The importance of mixed cladding in Box Modern home design

Defining Box Modern design isn’t complex: at its core it is about an elegant arrangement of boxes. This removal of fussiness is key in minimalist design, but when the approach is this simple, materials become key – how to situate the home in the landscape, pull forward or exaggerate different elements? We chatted to Joe Snell to help us understand how materiality plays into Box Modern design and execution.

We’ll consider:

  1. How mixed cladding can define or change a Box Modern facade

  2. The opportunity for design diversity

  3. How materials can simplify the building process

Mixed cladding and materials define the Box Modern exterior

One of the key features of Box Modern home designs is the focus on big, sharp geometric shapes highlighted by mixed cladding that heroes the style’s dominant shape.

Gilchrist Homes’ Gratwick project shows how using contrasting cladding can add interest and drama. To achieve this look they used both Hardie™ Fine Texture Cladding and Axon™ Cladding. They have selected a flat roof which is timeless and a hallmark of the Box Modern home design movement.


While choosing just one style of cladding is one option for the exterior, a more interesting execution is to choose mixed cladding.

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Here’s a few reasons why:

1. Mixed cladding reduces visual bulk

Mixed cladding is a clever technique: according to experts, it breaks down the mass of a building into smaller parts, highlighting the form and giving relief to an otherwise ‘bulky’ structure.

“By bringing in different materials or cladding types, you suddenly start to break up the building so it becomes compartmentalised to the eye,” explains architect Joe Snell.

2. Mixed cladding adds relief and texture

By layering various materials, architects can manipulate scale, proportion and spatial perception, resulting in a rich and engaging architectural experience.

“From an architectural point of view, you can lead the viewer to have a different feeling about the building and not that it's just a massive one hit wonder,” says Snell.

The approach could be as simple as pairing a timber-look cladding with an interesting textured panel, by laying vertical lines against horizontal ones, or by introducing a different paint colour on the first floor versus the ground floor.

3. Mixed cladding is a classic architectural approach

Using mixed materials or mixed cladding is a popular technique in architecture. “If you think about it, it's just a part of your palette. With so many different colours, light and shade, you have an opportunity to play different games, to manipulate and to have the ability to achieve your goals, whatever they are,” says Snell.

Each type of cladding contributes its unique characteristics, reflecting the local context, climate, and enables homeowners to personalise their design.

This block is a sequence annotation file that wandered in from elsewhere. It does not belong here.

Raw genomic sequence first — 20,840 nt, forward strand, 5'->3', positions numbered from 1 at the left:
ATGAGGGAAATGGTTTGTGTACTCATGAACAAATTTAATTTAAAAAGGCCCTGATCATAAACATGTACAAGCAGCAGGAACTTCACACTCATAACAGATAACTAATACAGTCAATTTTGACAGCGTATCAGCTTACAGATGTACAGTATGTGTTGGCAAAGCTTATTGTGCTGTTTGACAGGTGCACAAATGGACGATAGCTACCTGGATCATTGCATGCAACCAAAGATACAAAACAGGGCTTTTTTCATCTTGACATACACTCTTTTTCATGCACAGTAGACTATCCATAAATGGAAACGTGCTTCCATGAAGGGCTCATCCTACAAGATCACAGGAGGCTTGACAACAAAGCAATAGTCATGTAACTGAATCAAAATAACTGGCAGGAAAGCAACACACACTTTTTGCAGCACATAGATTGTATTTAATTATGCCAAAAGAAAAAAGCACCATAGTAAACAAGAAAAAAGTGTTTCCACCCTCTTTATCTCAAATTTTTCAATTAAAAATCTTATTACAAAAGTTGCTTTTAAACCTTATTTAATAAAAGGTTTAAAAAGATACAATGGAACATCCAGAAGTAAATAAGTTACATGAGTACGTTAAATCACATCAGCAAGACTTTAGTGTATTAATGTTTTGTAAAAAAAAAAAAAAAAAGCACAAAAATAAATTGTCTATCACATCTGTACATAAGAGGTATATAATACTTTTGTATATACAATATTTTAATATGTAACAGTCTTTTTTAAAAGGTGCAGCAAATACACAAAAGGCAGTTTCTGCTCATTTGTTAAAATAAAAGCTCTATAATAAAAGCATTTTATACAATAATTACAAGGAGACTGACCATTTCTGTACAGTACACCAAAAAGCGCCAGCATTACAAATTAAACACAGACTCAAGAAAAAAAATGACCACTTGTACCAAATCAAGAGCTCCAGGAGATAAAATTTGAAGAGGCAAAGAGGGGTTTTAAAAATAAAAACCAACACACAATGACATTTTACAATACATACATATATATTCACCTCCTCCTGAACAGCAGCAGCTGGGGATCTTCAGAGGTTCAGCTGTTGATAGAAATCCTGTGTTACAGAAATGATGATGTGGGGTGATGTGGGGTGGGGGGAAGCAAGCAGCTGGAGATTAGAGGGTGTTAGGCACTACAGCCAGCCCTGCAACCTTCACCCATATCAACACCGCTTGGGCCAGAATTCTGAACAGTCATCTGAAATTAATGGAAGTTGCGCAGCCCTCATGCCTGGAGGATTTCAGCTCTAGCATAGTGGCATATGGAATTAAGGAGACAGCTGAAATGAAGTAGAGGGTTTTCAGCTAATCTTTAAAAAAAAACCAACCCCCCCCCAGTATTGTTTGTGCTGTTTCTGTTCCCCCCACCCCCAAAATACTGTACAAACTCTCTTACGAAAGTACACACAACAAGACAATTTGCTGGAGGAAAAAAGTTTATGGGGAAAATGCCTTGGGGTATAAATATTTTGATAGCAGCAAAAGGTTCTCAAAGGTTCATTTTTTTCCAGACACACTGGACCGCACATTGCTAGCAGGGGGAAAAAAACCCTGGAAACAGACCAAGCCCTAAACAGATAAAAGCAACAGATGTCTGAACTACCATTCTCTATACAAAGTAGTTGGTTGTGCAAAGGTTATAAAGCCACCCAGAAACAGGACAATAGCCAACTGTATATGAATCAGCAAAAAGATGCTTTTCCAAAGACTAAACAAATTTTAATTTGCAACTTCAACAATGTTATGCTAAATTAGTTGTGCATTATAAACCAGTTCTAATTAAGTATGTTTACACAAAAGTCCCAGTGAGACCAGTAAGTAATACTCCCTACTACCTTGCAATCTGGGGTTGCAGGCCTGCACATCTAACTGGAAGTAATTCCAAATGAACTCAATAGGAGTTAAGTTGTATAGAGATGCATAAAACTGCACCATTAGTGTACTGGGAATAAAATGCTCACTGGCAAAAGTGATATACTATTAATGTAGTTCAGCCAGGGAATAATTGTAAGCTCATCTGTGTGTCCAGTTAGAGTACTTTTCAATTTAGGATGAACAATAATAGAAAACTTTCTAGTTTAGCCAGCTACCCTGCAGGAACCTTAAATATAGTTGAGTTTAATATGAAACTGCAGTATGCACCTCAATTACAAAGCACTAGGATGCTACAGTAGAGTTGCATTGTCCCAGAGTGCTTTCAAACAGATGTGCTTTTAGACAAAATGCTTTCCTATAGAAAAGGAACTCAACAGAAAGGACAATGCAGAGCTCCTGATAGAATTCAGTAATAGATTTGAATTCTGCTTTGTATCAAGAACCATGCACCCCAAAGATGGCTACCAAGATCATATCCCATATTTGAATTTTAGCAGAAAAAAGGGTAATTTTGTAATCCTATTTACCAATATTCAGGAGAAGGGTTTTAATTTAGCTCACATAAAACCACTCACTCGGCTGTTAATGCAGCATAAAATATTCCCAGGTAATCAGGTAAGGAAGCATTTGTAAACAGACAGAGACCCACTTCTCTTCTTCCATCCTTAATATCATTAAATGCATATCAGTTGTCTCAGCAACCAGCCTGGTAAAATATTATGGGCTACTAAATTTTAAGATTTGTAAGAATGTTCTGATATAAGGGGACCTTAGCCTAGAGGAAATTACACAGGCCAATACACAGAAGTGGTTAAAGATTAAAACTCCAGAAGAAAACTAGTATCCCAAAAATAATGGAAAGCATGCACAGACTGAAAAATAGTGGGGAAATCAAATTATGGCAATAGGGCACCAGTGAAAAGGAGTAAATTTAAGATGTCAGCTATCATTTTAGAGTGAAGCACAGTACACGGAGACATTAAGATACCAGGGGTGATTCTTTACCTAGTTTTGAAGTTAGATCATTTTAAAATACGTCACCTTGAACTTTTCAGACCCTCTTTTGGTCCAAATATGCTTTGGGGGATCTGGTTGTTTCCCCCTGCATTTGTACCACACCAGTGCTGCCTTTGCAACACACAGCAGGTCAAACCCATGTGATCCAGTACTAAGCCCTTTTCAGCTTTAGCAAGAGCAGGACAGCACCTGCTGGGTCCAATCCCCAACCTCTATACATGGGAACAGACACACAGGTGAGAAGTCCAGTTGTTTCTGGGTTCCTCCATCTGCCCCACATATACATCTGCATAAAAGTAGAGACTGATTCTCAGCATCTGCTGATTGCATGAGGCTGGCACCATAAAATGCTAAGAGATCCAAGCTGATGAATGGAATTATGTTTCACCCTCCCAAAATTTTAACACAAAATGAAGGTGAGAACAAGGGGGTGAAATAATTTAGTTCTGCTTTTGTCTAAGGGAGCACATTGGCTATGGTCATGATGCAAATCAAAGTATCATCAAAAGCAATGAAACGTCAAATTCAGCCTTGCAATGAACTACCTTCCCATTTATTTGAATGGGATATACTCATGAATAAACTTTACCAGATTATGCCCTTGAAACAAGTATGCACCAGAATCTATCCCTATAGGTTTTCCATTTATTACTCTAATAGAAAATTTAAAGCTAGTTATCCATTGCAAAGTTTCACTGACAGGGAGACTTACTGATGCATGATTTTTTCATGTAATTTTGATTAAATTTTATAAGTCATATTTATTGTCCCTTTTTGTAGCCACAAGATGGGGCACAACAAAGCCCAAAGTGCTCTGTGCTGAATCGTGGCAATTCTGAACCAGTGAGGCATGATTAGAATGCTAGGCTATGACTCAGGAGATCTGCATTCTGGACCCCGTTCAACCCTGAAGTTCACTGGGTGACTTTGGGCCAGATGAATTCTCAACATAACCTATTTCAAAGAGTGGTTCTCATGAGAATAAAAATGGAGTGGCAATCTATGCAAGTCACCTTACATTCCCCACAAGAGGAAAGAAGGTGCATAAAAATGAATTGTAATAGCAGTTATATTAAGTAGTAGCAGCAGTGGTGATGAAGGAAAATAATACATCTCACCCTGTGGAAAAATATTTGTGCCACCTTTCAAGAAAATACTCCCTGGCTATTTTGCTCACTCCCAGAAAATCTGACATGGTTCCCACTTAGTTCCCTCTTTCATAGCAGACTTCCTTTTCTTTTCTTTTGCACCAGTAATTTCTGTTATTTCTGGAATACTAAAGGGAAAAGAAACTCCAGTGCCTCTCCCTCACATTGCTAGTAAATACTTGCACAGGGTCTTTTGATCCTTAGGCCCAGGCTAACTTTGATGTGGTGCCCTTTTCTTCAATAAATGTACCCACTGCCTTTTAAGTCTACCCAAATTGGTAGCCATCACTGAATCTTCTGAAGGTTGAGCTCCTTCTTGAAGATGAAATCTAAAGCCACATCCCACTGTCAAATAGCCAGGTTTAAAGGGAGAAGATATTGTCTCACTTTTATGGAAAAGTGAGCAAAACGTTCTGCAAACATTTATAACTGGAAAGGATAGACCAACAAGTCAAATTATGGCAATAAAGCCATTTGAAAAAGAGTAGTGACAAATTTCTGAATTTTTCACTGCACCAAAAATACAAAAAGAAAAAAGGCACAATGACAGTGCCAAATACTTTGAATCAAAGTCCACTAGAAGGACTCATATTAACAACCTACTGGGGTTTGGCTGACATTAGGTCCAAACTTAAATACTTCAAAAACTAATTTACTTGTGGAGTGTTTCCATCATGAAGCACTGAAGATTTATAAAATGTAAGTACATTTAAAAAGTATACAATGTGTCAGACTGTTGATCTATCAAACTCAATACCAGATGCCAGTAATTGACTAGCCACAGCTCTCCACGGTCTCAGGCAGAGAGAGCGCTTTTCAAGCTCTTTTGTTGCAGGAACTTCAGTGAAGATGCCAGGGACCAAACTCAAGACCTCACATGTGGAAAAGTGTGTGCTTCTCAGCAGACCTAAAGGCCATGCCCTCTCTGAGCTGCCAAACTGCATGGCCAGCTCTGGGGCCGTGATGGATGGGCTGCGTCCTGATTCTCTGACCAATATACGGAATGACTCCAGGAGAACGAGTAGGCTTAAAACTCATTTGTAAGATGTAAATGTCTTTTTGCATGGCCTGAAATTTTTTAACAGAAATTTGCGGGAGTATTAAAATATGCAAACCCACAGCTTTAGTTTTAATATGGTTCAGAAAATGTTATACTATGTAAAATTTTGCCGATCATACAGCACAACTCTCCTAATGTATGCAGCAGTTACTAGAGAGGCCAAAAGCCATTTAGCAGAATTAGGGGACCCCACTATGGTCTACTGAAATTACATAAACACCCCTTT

Ultimately, this classic approach celebrates craftsmanship and the enduring beauty of architectural diversity.

Materials add design diversity

There’s a freedom in Box Modern house design that allows homeowners to mix complementary or contrasting textures to break up homogenous designs: an opportunity for the decisive to play and create something unexpected.

Box Modern homes incorporate minimalist principles and showcase technical details such as shape, roofline, and cladding. In combination with contrasting colours and bold mixed materials, the results are visually exciting and dynamic.

The opportunity offered by Box Modern home design featuring mixed cladding is one for creativity, adding design diversity to the streetscape by offering interesting facades that contrast to those around them.

Mixed cladding can add dynamism and purpose to the design. It’s all about clean straight lines — a bold but simple look with a balance of materials united by one colour.

Even narrow housing can benefit from the mixed cladding treatment.

“If you have a very narrow site and you have to build tall, introduce a horizontal cladding like Stria™ Cladding to settle the building into the landscape,” adds Joe Snell.

“If you've got plenty of width and you want to make your upper box look lighter, use a horizontal cladding on the bottom to create that long width at the base. On the hovering box at the top, use Axon™ Cladding with its vertical lines to create the sense of a lighter object.”

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Mixed cladding making approvals simpler

While rules vary depending upon your local council and the design of your proposed Box Modern home, there can be advantages to integrating mixed cladding into this architectural style when it comes to streamlining the home building process.

From a town planning perspective, a bulky building is not attractive: they much prefer a degree of articulation. One way to do this is to have different materials working together on a façade, which can really enliven a streetscape with dissimilar designs.

Architect Joe Snell points to another advantage; “A gable roof when seen from the street is tall, and therefore it has more potential impact on neighbours. Box Modern is actually a shorter building overall.”

“Box modern presents less bulk in terms of height. And of course when a Planner looks at many of these submissions every day, they might consider that aspect favourably.”

A mixed cladding approach is worth considering to help streamline this often complex process, which begins by collecting product samples and colours and refining your dream Box Modern design.


Order your limited edition sample kit to test paint colours and curated cladding combinations to build your Box Modern home. Or for more inspiration, download the Box Modern Design Handbook.

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